I can say that, in all my years of working with teenagers, I’ve found some generalities to apply to Father Wounds. For young women,  I typically see problems in their relationships, specifically, in sexual acting out behaviors. And, for young men, I typically see more problems with anger outbursts and substance use. This is ultimately about trying to stay away from any pain altogether, and this tends to make teenagers live their lives like zombies—just awake enough to minimally get through their day, but not awake enough to really live their lives; another way to put it would be that traumatized teens with father wounds tend to live their lives, “unplugged”.

Attachment Problems

Our parents are supposed to be the most important people in our lives who love, provide, protect, and affirm us. And when we feel safe and secure in our attachments and relationships with them, things go significantly better for us in all aspects of life. However, as is more common with the loss of one crucial parental relationship (like that of a father), a child grows up feeling an uneasy sense of everything not being okay. Then when they become teenagers they get hormone poisoning, and this sense that’s been on a simmer turns to a rolling boil and quickly boils over and out of control!

So, generally a father wound can be acted out like any other thing that is bothering someone, but the only problem is that the pain and the hurt goes deep—thus the definition: “wound”! This is a soul-damaging thing. This isn’t something that someone can just put a band-aid on. This is generally the kind of thing that messes people up for life, if they don’t deal with it. Generally this tends to cause attachment problems, and attachment problems tend to affect all of a person’s relationships.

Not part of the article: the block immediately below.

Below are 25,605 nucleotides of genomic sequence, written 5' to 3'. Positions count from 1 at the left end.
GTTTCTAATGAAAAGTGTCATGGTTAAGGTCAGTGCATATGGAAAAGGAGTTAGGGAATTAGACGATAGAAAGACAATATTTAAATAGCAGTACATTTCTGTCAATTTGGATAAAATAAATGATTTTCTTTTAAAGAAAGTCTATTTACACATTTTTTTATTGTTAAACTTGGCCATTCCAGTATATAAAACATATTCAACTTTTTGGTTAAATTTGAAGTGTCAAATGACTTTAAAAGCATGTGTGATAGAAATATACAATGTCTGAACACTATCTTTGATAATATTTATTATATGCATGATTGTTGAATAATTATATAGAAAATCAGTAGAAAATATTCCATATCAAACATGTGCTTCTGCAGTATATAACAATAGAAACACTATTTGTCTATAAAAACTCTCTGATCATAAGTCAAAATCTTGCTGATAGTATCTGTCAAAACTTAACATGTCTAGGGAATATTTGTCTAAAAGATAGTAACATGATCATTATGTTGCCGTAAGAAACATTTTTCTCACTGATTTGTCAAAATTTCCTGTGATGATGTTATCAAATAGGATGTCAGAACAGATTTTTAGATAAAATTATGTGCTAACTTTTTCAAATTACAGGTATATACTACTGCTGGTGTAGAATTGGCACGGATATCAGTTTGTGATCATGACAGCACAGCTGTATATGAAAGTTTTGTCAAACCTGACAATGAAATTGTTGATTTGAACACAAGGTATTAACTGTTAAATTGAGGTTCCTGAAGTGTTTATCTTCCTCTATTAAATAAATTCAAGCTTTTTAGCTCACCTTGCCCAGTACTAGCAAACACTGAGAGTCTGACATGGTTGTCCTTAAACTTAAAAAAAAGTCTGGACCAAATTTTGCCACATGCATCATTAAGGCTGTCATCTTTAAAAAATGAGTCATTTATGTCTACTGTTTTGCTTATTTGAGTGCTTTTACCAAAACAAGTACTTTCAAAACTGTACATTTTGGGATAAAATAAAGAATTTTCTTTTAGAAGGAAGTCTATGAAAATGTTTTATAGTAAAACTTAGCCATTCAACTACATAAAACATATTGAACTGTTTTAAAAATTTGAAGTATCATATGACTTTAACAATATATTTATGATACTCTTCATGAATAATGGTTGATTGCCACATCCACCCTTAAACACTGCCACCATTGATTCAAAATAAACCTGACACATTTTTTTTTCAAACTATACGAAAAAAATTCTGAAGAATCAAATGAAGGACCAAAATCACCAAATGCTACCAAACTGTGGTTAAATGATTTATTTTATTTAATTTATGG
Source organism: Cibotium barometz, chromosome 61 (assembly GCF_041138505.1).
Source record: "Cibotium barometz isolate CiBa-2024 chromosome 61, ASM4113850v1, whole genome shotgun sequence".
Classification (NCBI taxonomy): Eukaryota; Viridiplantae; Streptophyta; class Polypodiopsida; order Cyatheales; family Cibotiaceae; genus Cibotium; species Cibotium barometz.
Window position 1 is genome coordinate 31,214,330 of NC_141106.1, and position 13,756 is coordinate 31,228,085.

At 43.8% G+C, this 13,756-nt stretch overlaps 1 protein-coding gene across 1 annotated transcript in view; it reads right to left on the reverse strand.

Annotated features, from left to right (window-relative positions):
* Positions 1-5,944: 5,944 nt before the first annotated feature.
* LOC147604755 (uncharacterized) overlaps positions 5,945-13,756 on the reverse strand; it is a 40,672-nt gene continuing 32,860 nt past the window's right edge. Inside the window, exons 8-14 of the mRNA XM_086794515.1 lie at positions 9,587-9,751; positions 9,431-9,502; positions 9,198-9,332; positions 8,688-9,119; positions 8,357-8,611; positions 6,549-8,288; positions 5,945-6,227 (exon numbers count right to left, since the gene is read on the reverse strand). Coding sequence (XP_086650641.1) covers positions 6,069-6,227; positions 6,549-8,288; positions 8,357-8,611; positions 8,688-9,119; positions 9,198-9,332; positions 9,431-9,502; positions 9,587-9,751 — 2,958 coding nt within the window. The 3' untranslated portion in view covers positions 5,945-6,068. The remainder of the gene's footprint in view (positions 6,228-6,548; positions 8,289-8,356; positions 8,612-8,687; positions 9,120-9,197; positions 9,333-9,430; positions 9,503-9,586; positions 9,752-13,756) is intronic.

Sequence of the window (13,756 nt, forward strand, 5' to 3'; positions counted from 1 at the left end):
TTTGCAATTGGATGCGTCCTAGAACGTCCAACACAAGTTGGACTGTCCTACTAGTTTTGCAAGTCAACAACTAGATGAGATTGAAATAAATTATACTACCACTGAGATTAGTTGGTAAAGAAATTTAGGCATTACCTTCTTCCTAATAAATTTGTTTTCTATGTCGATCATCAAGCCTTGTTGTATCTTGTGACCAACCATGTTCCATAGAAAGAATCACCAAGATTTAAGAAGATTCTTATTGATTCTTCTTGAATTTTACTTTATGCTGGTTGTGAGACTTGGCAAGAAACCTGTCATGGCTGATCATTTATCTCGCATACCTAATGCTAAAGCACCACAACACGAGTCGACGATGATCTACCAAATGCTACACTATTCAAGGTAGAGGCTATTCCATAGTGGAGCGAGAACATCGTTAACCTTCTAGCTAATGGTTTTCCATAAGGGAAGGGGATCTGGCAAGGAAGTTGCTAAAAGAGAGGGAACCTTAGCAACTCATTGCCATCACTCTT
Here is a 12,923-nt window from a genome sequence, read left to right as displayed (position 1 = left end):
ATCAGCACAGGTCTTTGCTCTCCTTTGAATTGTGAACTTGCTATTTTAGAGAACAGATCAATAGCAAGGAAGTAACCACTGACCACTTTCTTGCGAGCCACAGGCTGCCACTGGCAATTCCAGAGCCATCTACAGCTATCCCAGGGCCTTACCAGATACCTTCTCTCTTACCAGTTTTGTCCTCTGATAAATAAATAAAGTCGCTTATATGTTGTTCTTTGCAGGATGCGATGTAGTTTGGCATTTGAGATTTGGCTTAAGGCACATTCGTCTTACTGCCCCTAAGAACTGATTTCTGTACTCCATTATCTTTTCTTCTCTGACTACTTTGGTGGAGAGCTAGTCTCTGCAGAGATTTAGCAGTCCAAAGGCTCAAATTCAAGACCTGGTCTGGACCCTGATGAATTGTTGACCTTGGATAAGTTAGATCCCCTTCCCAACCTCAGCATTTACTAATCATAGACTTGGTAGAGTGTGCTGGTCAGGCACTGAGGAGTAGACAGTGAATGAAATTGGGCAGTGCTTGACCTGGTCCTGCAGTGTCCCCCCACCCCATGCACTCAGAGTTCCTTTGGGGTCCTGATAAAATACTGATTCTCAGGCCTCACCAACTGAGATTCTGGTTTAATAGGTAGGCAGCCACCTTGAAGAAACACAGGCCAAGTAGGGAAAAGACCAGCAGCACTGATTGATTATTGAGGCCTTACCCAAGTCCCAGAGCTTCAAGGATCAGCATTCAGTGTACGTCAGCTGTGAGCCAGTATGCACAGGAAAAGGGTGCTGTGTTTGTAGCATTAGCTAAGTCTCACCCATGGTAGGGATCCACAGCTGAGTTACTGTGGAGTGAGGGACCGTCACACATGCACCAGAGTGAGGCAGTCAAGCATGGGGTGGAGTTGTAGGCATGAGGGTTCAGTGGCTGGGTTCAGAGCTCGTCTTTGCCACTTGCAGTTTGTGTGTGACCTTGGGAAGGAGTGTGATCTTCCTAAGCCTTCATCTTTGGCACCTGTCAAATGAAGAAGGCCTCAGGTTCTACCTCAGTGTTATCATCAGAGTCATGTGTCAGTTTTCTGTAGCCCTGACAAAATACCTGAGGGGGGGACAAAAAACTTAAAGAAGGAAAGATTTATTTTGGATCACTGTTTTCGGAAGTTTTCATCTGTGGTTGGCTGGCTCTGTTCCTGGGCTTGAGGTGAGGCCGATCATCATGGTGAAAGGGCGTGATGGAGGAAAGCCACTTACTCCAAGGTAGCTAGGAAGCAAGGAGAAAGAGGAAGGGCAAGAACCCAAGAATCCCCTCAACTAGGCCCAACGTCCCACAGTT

These are the different types of attachment styles in relationships. Unfortunately, I don’t have the space to go into this into more specific detail, however in the “Additional Resources” section, I’ll include a couple of really helpful links that you can go to for more information. The four different attachment styles are:

  1. Anxious/Preoccupied: Teens with an anxious attachment style tend to have a negative self-view, but a positive view of others. This means that they may view their partner as their literal “better half.” Because someone with this attachment style deems themselves to be less worthy of love in comparison to other people, the thought of living without their partner (or being alone in general) causes high levels of anxiety. In other words, they deeply fear abandonment. To ease this fear of abandonment, people with the anxious attachment style strongly desire security within relationships, and attention, care, and responsiveness from a partner tends to be the “remedy” for their feelings of anxiety. On the other hand, the perceived absence of support and intimacy can lead someone with the anxious attachment style to become more clinging and demanding, preoccupied with the relationship, and desperate for reassurance that they are loved.
  1. Avoidant/Dismissive: People with the avoidant/dismissive attachment style tend to have a positive self-view and negative one of others. Consequently, they prefer to foster a high sense of independence and self-sufficiency–especially on an emotional level. Someone with the avoidant attachment style tends to believe that they don’t have to be in a relationship to feel complete: They do not want to depend on others, have others depend on them, or seek support and approval in social bonds. Teens with this attachment style generally avoid intimacy or emotional closeness, so may withdraw from a relationship if they feel like the other person is becoming reliant on them in this manner. They also tend to hide or suppress their feelings when faced with a potentially emotion-dense situation, such as conflict.